Now I will be able to shot more in FULL HD. I can't wait. Look out YouTube! If you have any request please let me know. If your not shooting - start now. If you don't have video's on YouTube learn. Its free, you can help others, you can avoid the tv and best of all share what you capture. The internet can be such a powerful tool.

To read more about the extra's you should consider check out Buying a Digital SLR.

Tuesday, January 4, 2011

Oldetown Historic Landscape

Between the holidays I spent a lot of time visiting family and friends. One my travels I made the time to visit some folks I call friends. One of those happens to be Jared Herman the founder of Oldetown Historic Landscape of Fredrick Maryland. I had only had the opportunity to chat over the phone with Jared a couple times. I  meet up with him at his great office space in a the lower part of a historic building in Fredrick. The white painted walls of old stones give a warm cozy feeling with the vivid moss green non stone walls. We sat at his non polished irregular granite table held by one large stone from the middle. With that sense of balancing stone art.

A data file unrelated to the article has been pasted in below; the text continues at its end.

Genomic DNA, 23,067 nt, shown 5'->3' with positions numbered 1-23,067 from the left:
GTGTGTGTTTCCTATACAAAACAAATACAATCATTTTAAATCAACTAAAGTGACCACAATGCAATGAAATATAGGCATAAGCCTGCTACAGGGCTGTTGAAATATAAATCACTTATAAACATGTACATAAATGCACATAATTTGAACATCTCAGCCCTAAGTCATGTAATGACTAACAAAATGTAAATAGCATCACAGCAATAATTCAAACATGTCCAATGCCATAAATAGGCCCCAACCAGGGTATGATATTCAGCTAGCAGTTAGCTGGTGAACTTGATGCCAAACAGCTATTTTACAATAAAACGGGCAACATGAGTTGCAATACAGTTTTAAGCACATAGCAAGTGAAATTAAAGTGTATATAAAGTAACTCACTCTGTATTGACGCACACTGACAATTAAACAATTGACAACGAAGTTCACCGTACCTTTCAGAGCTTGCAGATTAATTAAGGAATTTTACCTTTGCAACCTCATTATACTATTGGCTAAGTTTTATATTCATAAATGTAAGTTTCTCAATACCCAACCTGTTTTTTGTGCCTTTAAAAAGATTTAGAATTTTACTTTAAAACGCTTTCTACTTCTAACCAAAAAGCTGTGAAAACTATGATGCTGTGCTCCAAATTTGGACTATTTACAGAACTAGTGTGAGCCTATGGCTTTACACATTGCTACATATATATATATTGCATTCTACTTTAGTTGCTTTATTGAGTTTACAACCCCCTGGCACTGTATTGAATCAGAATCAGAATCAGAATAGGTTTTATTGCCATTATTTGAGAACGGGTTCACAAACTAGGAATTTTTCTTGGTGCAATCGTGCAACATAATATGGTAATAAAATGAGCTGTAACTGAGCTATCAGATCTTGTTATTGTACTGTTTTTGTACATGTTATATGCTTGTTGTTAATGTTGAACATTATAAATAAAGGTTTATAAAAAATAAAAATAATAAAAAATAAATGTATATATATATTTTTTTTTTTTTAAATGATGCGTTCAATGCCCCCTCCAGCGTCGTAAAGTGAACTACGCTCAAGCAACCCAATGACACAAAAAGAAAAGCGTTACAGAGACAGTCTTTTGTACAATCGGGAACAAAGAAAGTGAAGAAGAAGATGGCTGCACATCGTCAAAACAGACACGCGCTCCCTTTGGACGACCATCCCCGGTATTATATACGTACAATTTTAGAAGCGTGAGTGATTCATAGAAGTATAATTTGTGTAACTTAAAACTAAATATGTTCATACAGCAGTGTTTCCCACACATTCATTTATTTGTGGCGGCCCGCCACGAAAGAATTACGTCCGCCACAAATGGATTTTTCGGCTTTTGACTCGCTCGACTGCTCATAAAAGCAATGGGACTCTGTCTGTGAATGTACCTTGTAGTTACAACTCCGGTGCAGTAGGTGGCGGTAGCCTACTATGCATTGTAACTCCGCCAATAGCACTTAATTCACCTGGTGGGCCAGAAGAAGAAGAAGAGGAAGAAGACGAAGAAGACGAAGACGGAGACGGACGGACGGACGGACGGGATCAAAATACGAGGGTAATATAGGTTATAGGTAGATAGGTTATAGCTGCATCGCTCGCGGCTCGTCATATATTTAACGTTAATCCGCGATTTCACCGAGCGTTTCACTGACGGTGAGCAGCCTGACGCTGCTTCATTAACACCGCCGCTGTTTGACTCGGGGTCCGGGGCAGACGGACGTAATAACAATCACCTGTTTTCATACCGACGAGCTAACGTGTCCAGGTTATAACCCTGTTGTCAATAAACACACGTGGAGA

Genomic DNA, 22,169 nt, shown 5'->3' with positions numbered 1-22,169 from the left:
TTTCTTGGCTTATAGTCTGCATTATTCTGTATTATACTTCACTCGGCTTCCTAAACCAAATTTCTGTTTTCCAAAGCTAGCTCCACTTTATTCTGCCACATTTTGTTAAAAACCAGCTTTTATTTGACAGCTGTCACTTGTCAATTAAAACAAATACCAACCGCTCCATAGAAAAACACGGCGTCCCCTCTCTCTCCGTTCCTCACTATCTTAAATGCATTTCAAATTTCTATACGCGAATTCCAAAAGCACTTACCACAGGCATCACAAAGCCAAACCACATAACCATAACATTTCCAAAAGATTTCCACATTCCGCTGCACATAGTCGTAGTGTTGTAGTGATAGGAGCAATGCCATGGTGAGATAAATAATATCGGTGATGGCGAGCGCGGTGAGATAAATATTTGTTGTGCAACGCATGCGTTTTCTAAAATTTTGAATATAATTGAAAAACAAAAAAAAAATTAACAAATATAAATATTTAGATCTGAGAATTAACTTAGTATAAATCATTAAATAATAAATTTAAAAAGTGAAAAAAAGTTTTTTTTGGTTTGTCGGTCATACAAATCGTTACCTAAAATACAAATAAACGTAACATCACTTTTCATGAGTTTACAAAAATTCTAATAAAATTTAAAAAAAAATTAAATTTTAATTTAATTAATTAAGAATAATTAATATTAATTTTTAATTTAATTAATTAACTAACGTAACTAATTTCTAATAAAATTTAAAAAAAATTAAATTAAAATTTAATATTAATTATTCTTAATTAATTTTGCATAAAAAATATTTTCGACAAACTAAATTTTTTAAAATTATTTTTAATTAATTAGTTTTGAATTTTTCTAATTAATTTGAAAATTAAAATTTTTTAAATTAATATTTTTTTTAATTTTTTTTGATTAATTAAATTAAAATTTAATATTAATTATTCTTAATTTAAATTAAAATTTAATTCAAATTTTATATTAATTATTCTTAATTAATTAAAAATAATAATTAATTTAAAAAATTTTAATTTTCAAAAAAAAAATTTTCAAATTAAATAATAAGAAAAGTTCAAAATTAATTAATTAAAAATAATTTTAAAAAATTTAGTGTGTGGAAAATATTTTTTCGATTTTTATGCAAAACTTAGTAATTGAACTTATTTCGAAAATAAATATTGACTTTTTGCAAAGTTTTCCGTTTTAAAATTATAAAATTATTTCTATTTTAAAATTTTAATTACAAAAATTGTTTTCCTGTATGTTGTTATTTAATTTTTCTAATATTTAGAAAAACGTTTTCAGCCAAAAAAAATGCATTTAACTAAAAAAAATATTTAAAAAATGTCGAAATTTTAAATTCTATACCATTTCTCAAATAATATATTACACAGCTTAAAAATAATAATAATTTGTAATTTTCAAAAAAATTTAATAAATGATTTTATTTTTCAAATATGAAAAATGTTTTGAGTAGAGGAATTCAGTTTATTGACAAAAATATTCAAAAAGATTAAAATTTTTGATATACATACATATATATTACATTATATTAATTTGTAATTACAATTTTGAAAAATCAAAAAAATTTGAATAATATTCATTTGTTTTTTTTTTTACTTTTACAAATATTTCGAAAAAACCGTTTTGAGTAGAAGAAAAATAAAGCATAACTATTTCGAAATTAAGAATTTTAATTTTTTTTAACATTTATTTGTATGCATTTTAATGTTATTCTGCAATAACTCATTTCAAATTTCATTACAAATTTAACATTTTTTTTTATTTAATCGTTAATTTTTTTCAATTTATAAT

We talked for some time - then he was kind enough to show me around town at some amazing jobs him and his partner have done. What a great way to spend wintery days with new stone friends. The one thing that really sets Jared's work aside is he spends the time to cad all his layouts and designs. The benefits are with Monster Stones he makes no mistakes when they are being places with cranes which cost $$$ per hour. I had another friend who was using a free program from Google called SketchUp. Jared suggesting spending more time learning the program which as he points out works both as a great selling point to clients seeing jobs, but at the same time can take the guess work out for material costs and employee guess work when laying out the job. A road map one could say.

This stone arch is built out of reclaimed Lime stone. With some cuts in the lower. He was looking for that old farm wall feel. I haven't seen to many of these in KY USA.